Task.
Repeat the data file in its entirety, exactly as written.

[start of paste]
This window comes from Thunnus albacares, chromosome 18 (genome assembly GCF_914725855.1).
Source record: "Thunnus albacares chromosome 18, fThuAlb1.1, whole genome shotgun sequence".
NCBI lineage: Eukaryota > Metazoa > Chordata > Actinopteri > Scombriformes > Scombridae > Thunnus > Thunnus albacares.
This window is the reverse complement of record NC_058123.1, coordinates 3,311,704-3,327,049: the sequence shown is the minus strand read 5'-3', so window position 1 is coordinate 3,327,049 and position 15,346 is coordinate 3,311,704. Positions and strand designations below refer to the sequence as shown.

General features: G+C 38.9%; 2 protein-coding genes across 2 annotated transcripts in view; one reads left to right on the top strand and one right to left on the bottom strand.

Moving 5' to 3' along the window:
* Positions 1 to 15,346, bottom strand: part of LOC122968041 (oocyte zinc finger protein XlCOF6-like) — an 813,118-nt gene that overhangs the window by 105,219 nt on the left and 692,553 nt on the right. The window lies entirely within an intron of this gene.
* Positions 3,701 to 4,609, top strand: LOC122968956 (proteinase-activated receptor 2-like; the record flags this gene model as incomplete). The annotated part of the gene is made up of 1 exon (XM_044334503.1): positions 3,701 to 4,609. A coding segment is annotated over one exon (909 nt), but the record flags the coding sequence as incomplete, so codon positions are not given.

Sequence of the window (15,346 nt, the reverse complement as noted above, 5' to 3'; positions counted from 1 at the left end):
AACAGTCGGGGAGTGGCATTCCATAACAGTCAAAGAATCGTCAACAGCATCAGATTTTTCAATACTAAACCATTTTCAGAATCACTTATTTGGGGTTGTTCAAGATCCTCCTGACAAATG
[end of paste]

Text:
This window comes from Thunnus albacares, chromosome 18 (genome assembly GCF_914725855.1).
Source record: "Thunnus albacares chromosome 18, fThuAlb1.1, whole genome shotgun sequence".
NCBI lineage: Eukaryota > Metazoa > Chordata > Actinopteri > Scombriformes > Scombridae > Thunnus > Thunnus albacares.
This window is the reverse complement of record NC_058123.1, coordinates 3,311,704-3,327,049: the sequence shown is the minus strand read 5'-3', so window position 1 is coordinate 3,327,049 and position 15,346 is coordinate 3,311,704. Positions and strand designations below refer to the sequence as shown.

General features: G+C 38.9%; 2 protein-coding genes across 2 annotated transcripts in view; one reads left to right on the top strand and one right to left on the bottom strand.

Moving 5' to 3' along the window:
* Positions 1 to 15,346, bottom strand: part of LOC122968041 (oocyte zinc finger protein XlCOF6-like) — an 813,118-nt gene that overhangs the window by 105,219 nt on the left and 692,553 nt on the right. The window lies entirely within an intron of this gene.
* Positions 3,701 to 4,609, top strand: LOC122968956 (proteinase-activated receptor 2-like; the record flags this gene model as incomplete). The annotated part of the gene is made up of 1 exon (XM_044334503.1): positions 3,701 to 4,609. A coding segment is annotated over one exon (909 nt), but the record flags the coding sequence as incomplete, so codon positions are not given.

Sequence of the window (15,346 nt, the reverse complement as noted above, 5' to 3'; positions counted from 1 at the left end):
AACAGTCGGGGAGTGGCATTCCATAACAGTCAAAGAATCGTCAACAGCATCAGATTTTTCAATACTAAACCATTTTCAGAATCACTTATTTGGGGTTGTTCAAGATCCTCCTGACAAATG